Google's Search Dominance
This article is published in collaboration with Statista
by Felix Richter
Almost three years after the U.S. Department of Justice sued Google for anticompetitive behavior in the search market, the most significant antitrust trial against a tech company since the United States against Microsoft in 1998 is set to begin on Tuesday. In October 2020, the DOJ had filed a lawsuit against Google for “unlawfully maintaining a monopoly in general search services and search advertising in violation of the U.S. antitrust laws.” The suit, which the DOJ describes as “a monumental case for the Department of Justice and, more importantly, for the American consumer” in its official statement, accuses Google of being “a monopoly gatekeeper for the internet” engaging in “anticompetitive tactics to maintain and extend its monopolies”.
At the center of the case is Google’s well-known practice of paying large amounts of money to device manufacturers, wireless carriers and browser developers to make sure Google is the default search engine on devices and within browsers. According to the DOJ’s findings, such agreements cover almost 60 percent of all search queries in the United States, with a large part of the remaining share funneled through Google’s own properties (e.g. its Chrome browser and Google devices). As a result, Google has become “so dominant that “Google” is not only a noun to identify a company and the Google search engine but also a verb that means to search the internet,” the DOJ writes in its complaint.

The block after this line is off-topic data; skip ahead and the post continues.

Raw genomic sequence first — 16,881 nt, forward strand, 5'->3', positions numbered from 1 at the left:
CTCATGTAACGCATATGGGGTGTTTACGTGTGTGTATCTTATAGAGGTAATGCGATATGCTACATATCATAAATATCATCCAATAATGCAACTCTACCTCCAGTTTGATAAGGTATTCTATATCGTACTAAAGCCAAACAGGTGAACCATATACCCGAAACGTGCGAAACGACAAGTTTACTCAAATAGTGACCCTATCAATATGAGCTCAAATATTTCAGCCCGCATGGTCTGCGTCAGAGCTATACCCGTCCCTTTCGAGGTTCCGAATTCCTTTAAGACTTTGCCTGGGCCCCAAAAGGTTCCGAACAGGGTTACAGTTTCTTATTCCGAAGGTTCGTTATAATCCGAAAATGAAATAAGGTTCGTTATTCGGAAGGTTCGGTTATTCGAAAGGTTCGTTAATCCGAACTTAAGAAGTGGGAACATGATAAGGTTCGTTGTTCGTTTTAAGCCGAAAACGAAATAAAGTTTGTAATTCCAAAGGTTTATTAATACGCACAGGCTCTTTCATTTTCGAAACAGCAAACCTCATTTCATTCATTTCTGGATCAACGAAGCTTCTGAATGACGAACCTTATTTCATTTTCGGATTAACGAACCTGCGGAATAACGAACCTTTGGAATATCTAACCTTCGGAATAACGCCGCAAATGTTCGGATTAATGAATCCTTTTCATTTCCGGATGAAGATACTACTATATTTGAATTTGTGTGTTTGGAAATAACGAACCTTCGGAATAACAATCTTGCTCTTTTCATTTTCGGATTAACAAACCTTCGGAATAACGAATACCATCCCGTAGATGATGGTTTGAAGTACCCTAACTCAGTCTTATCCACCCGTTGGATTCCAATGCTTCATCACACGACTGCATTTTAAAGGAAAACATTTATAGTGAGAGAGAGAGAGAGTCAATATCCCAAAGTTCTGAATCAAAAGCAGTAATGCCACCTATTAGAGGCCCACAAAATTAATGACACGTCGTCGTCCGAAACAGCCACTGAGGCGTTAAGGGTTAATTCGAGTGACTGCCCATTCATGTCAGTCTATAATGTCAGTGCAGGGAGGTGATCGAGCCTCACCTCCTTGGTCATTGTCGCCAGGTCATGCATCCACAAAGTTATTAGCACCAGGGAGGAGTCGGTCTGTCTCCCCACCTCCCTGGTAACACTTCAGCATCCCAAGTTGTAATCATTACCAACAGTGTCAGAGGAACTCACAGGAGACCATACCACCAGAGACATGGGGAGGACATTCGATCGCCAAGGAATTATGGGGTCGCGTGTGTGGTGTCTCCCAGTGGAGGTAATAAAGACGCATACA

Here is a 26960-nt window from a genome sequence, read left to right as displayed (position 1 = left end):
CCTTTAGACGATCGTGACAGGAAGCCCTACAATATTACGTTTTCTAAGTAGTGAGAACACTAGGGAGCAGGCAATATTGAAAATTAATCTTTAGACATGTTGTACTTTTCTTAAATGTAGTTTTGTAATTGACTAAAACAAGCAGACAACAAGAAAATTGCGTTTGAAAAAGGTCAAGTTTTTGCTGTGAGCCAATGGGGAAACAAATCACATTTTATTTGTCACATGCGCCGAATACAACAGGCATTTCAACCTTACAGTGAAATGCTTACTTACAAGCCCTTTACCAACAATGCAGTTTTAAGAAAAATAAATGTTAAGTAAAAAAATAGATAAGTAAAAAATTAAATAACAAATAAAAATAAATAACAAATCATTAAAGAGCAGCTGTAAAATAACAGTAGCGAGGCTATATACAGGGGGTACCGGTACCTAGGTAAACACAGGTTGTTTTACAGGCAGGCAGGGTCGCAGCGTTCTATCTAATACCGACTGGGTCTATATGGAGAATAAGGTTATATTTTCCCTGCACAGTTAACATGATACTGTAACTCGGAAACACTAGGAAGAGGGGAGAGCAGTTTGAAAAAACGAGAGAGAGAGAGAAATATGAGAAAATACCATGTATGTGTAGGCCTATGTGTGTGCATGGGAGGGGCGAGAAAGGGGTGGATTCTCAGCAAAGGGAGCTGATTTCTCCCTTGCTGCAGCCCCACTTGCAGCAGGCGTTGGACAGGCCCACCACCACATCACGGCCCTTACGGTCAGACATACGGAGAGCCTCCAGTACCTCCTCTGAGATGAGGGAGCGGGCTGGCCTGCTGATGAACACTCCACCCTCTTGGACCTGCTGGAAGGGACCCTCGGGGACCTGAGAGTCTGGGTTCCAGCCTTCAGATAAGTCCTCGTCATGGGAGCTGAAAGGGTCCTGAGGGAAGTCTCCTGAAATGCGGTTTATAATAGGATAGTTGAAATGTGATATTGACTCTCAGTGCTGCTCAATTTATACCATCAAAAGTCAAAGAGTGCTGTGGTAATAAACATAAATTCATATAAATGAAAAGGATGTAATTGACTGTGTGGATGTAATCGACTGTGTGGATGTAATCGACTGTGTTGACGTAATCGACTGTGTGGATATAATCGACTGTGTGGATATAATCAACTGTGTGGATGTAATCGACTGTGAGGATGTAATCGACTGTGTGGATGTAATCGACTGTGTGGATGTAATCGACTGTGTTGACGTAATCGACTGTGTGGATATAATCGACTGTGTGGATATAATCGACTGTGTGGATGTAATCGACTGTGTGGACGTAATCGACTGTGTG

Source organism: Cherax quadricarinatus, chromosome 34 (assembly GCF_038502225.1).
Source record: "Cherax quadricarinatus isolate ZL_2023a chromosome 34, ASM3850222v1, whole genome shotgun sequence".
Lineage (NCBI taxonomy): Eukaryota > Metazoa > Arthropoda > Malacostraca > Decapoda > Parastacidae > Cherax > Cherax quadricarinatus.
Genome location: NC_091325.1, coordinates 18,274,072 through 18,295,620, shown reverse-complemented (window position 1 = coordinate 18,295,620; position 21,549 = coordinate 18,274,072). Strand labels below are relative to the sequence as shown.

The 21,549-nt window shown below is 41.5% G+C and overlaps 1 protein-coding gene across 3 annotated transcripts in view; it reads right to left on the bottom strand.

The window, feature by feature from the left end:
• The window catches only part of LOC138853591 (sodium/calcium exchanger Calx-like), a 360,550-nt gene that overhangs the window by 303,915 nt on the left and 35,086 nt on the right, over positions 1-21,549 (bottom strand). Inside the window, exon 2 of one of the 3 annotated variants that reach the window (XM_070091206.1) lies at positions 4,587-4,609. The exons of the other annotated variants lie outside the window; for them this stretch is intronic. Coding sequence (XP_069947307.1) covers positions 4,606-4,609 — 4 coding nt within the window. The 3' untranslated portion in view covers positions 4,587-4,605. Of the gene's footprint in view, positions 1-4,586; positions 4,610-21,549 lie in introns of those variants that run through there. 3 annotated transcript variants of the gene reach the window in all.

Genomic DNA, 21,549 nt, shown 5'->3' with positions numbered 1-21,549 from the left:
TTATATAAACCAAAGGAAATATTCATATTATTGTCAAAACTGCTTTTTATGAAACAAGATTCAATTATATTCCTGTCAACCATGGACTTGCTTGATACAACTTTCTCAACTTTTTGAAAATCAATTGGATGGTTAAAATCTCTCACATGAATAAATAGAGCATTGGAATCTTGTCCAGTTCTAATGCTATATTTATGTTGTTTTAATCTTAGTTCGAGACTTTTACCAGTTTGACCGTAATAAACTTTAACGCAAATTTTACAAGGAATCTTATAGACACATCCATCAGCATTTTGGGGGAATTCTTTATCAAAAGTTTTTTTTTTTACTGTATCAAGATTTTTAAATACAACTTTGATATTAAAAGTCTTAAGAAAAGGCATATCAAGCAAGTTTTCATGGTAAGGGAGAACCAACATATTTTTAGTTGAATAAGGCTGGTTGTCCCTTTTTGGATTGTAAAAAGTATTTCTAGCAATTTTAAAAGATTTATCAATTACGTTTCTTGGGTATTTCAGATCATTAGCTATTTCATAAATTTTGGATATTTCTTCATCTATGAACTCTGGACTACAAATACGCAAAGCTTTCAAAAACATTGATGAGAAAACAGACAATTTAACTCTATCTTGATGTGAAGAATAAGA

As the following chart shows, Google’s dominance over the U.S. search market can in fact be described as monopolistic. According to Statcounter, a company tracking more than 5 billion pageviews across more than 1.5 million websites per month, Google’s market share in the U.S. currently amounts to 79 percent on desktop devices and more than 95 percent on mobile devices (excluding tablets). A dominant market position alone is not against the law, however, as the case's judge Amit P. Mehta pointed out in a statement last month. "A dominant firm like Google does not violate the law merely because it occupies a monopoly market position," Judge Mehta wrote. " It must act in a manner that produces anticompetitive effects in the defined markets. That is, a company with monopoly power acts unlawfully only when its conduct stifles competition."
This is precisely Google's argument, which maintains the position that its dominant market position is a result of the quality of its services and consumer preferences rather than of anticompetitive behavior. In a blog post published last week, the company dismisses the lawsuit as “deeply flawed”, stating that “people don't use Google because they have to - they use it because they want to." "Success doesn’t come from preloading," Google says with respect to the allegations at the heart of the case, "it comes from innovation and offering helpful products that people want to use."
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